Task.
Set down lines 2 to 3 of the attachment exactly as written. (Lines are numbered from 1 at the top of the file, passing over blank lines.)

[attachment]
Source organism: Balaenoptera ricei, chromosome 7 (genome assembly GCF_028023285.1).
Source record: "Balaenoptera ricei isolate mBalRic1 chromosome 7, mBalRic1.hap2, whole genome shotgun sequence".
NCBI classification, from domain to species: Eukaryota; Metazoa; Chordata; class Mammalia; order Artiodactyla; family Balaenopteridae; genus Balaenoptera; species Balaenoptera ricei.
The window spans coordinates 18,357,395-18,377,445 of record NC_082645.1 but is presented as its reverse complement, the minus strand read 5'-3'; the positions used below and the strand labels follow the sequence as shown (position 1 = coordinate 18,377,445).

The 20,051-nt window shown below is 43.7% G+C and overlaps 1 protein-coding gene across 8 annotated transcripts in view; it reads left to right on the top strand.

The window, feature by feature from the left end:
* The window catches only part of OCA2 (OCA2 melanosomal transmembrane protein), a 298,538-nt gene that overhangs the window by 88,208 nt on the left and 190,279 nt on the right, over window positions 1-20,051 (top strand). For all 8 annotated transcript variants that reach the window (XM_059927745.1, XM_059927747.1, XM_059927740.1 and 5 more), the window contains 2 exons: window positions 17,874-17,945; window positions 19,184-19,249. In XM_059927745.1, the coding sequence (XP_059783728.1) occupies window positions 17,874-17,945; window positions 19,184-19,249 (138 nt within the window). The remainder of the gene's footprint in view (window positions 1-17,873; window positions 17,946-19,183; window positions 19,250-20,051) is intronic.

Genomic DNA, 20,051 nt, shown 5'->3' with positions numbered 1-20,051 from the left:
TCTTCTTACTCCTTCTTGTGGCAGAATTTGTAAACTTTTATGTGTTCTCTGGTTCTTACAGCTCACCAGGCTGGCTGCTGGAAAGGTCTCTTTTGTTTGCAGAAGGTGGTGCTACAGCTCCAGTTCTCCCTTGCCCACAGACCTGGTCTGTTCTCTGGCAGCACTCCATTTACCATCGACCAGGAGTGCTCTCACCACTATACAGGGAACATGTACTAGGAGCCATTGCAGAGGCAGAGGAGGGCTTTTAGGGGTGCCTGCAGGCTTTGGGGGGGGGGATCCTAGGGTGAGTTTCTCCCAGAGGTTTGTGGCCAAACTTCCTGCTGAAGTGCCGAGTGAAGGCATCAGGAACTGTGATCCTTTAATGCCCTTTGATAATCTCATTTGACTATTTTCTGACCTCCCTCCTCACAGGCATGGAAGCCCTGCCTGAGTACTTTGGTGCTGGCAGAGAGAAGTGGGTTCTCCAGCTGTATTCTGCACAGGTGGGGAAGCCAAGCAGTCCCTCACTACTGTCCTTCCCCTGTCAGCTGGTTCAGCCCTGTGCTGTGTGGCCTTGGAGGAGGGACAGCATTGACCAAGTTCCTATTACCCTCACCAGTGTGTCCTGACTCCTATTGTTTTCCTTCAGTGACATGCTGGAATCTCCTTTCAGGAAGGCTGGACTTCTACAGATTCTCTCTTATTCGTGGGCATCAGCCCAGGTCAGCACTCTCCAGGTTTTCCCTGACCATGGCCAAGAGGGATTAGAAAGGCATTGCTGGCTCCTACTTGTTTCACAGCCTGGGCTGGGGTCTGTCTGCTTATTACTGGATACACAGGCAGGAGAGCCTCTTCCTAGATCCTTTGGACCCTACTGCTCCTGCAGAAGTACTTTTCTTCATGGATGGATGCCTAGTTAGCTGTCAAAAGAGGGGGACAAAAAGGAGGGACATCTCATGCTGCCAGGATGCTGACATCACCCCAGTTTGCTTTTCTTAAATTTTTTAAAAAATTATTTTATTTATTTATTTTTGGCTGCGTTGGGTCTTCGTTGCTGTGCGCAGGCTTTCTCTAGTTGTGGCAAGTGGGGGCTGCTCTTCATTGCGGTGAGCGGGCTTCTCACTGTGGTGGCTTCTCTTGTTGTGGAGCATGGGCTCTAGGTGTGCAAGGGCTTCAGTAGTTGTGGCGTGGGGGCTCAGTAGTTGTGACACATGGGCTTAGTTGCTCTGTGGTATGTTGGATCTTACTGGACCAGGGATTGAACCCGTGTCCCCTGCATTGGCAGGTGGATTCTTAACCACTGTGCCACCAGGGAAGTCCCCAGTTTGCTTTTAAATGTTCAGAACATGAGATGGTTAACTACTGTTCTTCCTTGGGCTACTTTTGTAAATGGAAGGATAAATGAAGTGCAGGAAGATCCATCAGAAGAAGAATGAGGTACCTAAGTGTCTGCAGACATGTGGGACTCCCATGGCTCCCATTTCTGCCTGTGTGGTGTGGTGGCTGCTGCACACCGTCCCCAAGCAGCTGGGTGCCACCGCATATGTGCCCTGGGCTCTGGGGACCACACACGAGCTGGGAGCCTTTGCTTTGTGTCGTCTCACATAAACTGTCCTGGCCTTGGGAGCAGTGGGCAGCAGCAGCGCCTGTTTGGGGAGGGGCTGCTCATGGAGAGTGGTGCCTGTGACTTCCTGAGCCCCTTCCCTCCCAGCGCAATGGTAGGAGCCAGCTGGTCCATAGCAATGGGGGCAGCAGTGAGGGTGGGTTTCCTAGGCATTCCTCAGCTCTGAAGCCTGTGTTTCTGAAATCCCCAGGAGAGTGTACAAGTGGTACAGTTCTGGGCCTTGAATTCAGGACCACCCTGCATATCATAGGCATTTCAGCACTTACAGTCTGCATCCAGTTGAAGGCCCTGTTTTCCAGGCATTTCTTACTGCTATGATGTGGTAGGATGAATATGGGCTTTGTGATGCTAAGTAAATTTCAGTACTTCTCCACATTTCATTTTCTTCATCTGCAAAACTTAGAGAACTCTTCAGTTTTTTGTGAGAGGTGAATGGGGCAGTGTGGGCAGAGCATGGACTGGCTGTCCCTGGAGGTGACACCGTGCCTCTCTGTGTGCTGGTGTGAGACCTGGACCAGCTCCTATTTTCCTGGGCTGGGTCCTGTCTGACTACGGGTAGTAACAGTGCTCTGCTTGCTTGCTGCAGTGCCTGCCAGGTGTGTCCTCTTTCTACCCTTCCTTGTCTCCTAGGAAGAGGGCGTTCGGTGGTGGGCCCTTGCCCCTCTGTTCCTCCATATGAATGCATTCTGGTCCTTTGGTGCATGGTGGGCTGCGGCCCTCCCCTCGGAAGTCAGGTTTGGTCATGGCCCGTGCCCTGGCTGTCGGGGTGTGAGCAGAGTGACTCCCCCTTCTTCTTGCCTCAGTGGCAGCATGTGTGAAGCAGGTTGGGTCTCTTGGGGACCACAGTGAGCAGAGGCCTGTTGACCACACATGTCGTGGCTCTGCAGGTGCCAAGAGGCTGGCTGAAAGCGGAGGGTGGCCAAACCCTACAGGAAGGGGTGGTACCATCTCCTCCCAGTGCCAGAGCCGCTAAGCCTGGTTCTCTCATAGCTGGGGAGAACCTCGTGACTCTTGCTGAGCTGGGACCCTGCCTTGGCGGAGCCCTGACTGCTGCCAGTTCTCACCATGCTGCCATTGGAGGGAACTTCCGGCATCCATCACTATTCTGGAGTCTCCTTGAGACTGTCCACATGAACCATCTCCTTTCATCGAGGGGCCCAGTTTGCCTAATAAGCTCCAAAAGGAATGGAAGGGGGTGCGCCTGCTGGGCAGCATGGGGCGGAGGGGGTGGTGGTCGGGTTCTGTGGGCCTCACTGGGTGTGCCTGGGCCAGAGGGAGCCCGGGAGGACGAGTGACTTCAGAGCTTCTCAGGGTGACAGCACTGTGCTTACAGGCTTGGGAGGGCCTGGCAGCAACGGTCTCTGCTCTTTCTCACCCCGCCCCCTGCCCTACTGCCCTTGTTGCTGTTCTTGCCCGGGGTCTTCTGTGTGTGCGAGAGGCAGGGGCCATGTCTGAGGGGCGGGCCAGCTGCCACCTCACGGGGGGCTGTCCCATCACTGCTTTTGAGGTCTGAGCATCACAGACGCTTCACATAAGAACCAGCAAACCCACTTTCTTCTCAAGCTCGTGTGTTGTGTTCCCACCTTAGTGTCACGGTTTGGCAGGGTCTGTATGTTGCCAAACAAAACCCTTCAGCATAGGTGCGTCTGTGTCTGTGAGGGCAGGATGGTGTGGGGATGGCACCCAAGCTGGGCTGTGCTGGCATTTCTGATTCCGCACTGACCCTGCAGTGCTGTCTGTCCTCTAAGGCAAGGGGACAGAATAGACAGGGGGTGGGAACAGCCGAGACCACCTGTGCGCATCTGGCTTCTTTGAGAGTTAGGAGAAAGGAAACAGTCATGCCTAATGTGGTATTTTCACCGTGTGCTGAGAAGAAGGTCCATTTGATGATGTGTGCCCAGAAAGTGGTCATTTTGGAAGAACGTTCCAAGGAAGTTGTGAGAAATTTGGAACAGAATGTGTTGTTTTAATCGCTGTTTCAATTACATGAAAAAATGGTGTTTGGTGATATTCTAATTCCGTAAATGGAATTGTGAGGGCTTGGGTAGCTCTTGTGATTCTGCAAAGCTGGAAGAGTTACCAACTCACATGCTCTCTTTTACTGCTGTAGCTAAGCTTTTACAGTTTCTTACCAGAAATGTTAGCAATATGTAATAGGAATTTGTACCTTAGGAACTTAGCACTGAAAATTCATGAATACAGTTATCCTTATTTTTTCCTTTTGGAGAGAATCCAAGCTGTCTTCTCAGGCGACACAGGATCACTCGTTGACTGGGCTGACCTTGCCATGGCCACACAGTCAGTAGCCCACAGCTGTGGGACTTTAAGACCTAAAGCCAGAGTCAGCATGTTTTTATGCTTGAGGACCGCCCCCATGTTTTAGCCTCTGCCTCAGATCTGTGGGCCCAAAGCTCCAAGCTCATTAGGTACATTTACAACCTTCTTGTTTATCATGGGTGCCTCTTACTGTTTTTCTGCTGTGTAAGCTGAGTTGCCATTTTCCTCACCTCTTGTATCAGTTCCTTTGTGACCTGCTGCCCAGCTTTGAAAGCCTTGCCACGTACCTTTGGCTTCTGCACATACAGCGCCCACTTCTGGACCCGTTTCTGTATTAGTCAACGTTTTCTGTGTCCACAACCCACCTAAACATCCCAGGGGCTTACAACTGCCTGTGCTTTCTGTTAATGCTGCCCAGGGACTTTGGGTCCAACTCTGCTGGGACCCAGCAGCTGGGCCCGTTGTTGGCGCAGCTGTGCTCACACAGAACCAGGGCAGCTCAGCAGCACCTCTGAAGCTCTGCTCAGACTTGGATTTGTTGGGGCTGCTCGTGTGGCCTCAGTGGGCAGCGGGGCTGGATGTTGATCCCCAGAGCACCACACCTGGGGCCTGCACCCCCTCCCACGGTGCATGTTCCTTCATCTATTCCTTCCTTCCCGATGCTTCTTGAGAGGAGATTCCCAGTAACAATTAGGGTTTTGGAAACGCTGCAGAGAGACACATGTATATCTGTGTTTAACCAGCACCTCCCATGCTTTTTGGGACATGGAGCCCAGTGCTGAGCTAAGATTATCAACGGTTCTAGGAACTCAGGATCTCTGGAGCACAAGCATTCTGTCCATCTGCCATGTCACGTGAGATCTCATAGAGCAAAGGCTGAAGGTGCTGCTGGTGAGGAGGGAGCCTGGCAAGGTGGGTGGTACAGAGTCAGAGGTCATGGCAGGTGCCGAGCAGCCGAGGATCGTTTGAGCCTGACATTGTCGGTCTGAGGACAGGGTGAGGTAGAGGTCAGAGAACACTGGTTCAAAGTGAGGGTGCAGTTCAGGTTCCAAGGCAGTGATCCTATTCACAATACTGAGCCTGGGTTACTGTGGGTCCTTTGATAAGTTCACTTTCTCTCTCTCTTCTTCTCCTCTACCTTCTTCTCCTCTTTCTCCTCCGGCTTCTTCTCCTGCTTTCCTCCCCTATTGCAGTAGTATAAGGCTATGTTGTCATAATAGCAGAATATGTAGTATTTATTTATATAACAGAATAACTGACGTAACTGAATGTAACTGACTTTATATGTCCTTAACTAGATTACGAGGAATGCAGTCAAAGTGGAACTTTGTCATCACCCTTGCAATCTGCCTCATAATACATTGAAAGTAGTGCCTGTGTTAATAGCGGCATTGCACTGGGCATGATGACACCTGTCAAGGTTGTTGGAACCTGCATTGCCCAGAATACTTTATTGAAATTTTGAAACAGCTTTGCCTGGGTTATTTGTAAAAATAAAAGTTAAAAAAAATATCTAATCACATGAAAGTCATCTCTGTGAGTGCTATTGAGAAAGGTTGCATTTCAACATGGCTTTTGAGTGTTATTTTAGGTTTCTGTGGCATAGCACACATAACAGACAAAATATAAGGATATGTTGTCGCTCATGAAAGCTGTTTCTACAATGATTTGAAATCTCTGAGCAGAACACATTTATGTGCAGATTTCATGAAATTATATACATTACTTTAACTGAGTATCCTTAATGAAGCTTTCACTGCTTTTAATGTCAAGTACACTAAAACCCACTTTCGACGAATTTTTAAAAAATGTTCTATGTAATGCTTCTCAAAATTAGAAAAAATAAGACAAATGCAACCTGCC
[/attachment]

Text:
Source record: "Balaenoptera ricei isolate mBalRic1 chromosome 7, mBalRic1.hap2, whole genome shotgun sequence".
NCBI classification, from domain to species: Eukaryota; Metazoa; Chordata; class Mammalia; order Artiodactyla; family Balaenopteridae; genus Balaenoptera; species Balaenoptera ricei.